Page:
Not less than 28 professors and other academics were sanctioned in the last four years in Nigeria’s universities and polytechnics on account of allegations of sexual harassment with the Obafemi Awolowo University, OAU topping the list.
Besides, it has also emerged that a 2018 survey by the World Bank found that 70% of female graduates from the country’s tertiary institutions experienced sexual harassment in the classroom, with classmates and lecturers being the primary offenders.
The study pointed to the fact that sexual harassment in higher education institutions continues to be persistent in Nigeria.
Although the Senate enacted a bill in 2021 mandating a 21-year sentence for disruptive lecturers, GWG.ng reports that the majority of those charged and convicted after the bill was passed were merely fired.
Obafemi Awolowo University, Ile-Ife, topped the list of universities with the largest number of instructors accused of sexual harassment.
The school had what after what seemed like a protracted procedure, in April 2018 suspended Professor Richard Oladele following allegations of sexual harassment brought against him by a former student.
Three instructors from the English Language, International Relations, and Accounting Departments were also fired by the institution in 2021 for sexual harassment of students.
An instructor at the distance learning center named Monday Omo-Etan was suspended by the university in February 2020 following allegations of sexual harassment of a female student who was 19 years old.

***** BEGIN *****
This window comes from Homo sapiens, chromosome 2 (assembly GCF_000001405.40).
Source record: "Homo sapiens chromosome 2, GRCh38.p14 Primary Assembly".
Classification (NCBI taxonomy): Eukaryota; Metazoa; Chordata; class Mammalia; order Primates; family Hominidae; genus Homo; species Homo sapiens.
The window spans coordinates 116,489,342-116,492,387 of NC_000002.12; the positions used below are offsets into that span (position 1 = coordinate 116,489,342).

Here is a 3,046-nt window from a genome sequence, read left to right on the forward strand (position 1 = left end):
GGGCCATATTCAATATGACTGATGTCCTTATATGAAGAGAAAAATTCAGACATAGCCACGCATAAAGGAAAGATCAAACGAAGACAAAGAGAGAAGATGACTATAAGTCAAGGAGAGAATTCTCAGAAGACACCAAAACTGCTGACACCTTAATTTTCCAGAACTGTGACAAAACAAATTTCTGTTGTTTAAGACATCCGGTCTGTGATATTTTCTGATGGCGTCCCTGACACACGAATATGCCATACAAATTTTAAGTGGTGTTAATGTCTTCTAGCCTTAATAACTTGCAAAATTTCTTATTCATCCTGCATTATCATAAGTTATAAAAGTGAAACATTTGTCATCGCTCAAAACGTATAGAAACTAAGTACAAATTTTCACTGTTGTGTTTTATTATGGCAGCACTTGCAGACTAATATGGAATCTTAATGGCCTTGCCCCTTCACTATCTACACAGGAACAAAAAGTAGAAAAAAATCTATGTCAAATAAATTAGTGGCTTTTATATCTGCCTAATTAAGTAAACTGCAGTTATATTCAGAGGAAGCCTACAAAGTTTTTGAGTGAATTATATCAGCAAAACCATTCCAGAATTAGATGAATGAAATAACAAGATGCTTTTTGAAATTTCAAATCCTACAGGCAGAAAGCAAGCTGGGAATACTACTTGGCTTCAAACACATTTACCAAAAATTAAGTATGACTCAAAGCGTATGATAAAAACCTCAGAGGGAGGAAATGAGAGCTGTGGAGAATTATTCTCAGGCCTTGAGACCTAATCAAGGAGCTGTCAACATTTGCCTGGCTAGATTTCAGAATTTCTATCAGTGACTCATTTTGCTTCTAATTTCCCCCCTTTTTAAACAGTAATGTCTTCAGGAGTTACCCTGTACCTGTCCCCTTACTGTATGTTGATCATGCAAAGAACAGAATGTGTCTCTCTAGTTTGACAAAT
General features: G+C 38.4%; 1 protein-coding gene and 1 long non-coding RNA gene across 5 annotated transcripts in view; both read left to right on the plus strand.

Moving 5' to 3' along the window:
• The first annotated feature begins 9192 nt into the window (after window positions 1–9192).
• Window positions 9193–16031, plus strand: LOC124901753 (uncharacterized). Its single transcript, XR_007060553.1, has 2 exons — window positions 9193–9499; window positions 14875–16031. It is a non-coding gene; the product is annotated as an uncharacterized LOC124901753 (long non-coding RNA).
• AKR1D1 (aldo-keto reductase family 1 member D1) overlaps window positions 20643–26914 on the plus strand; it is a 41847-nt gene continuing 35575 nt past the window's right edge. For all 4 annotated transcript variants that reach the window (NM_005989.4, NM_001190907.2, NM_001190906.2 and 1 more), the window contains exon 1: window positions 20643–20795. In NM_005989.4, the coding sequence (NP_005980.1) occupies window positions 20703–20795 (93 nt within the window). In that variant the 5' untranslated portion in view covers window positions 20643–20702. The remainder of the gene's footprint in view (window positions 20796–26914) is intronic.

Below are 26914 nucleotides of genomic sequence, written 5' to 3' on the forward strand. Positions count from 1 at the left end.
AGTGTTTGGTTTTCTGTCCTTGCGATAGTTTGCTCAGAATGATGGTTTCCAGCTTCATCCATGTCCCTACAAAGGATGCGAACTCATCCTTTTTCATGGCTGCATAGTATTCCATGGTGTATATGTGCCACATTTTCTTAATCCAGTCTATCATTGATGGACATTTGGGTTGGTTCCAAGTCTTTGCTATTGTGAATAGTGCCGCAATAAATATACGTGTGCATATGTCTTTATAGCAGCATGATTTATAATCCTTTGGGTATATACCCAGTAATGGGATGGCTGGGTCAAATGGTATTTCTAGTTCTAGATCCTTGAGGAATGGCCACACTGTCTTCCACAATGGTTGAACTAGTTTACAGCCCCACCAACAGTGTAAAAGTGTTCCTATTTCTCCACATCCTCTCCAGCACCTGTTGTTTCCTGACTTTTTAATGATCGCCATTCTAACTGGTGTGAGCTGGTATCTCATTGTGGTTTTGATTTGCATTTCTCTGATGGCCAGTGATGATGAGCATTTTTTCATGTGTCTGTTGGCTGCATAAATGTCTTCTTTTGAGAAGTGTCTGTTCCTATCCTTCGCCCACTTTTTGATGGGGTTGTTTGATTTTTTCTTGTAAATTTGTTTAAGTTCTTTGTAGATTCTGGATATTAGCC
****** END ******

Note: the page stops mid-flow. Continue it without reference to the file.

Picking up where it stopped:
2019 saw the suspension of assistant professor Monday Igbafen at Ambrose Ali University in Ekpoma due to claims of sexual harassment of female students. At the time, Igbafen, the AAU branch chairman for ASUU, claimed that the vice chancellor of the college was attempting to frame him.
In a letter to the university from his attorneys, Osahon Irebhude & Co., the senior lecturer in the philosophy department demanded a written apology from the institution.
Two instructors at Imo State University were suspended in September 2020 after allegations of sexual misconduct with female students were made by the school’s administration.
However, the fact that Nigeria’s universities were only sacking those indicted for sexual harassment and not presenting them for prosecution is bound to raise concern among gender activists and other stakeholders.